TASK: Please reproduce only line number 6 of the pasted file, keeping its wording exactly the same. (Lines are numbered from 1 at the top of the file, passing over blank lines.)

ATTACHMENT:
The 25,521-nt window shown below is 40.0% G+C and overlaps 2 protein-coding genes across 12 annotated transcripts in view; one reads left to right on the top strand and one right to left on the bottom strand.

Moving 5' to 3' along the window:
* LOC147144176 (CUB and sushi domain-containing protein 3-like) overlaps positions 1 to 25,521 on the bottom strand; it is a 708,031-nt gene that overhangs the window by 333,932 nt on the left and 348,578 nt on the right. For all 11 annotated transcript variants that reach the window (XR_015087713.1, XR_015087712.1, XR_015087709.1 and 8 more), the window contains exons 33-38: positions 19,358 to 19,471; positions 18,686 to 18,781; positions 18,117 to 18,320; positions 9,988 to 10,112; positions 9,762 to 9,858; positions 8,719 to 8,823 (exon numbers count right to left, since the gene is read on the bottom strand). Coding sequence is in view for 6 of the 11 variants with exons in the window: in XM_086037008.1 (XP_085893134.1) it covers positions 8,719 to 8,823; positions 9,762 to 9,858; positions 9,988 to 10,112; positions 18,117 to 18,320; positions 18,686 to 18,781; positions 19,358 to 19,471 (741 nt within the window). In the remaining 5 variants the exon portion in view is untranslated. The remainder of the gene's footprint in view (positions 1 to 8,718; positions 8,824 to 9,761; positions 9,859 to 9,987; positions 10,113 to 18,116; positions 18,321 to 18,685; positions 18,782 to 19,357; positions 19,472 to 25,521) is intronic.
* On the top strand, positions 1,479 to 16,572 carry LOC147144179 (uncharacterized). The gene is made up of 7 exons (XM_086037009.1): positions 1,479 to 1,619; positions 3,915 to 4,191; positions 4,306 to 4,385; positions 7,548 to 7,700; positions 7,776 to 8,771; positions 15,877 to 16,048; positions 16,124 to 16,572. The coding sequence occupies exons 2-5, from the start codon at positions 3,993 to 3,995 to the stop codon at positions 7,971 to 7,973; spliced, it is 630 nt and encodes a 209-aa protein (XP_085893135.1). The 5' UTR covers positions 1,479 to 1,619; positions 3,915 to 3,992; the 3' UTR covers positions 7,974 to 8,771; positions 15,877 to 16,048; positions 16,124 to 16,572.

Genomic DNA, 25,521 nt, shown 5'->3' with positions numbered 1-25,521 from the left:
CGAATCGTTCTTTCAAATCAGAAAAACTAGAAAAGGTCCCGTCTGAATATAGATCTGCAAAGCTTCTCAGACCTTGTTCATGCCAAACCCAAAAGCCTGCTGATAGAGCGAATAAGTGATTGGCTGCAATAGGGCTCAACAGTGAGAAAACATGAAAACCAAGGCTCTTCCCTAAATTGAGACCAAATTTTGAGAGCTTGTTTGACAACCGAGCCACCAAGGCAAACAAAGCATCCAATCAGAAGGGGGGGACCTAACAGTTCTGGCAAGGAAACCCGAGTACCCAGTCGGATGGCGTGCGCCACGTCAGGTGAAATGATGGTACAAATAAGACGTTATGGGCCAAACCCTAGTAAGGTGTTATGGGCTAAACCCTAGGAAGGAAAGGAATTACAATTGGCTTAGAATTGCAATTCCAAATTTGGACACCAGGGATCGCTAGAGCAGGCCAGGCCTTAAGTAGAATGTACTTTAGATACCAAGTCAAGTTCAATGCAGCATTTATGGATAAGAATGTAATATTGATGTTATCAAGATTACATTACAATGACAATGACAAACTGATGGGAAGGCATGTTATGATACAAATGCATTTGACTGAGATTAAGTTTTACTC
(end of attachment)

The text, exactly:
CGAATCGTTCTTTCAAATCAGAAAAACTAGAAAAGGTCCCGTCTGAATATAGATCTGCAAAGCTTCTCAGACCTTGTTCATGCCAAACCCAAAAGCCTGCTGATAGAGCGAATAAGTGATTGGCTGCAATAGGGCTCAACAGTGAGAAAACATGAAAACCAAGGCTCTTCCCTAAATTGAGACCAAATTTTGAGAGCTTGTTTGACAACCGAGCCACCAAGGCAAACAAAGCATCCAATCAGAAGGGGGGGACCTAACAGTTCTGGCAAGGAAACCCGAGTACCCAGTCGGATGGCGTGCGCCACGTCAGGTGAAATGATGGTACAAATAAGACGTTATGGGCCAAACCCTAGTAAGGTGTTATGGGCTAAACCCTAGGAAGGAAAGGAATTACAATTGGCTTAGAATTGCAATTCCAAATTTGGACACCAGGGATCGCTAGAGCAGGCCAGGCCTTAAGTAGAATGTACTTTAGATACCAAGTCAAGTTCAATGCAGCATTTATGGATAAGAATGTAATATTGATGTTATCAAGATTACATTACAATGACAATGACAAACTGATGGGAAGGCATGTTATGATACAAATGCATTTGACTGAGATTAAGTTTTACTC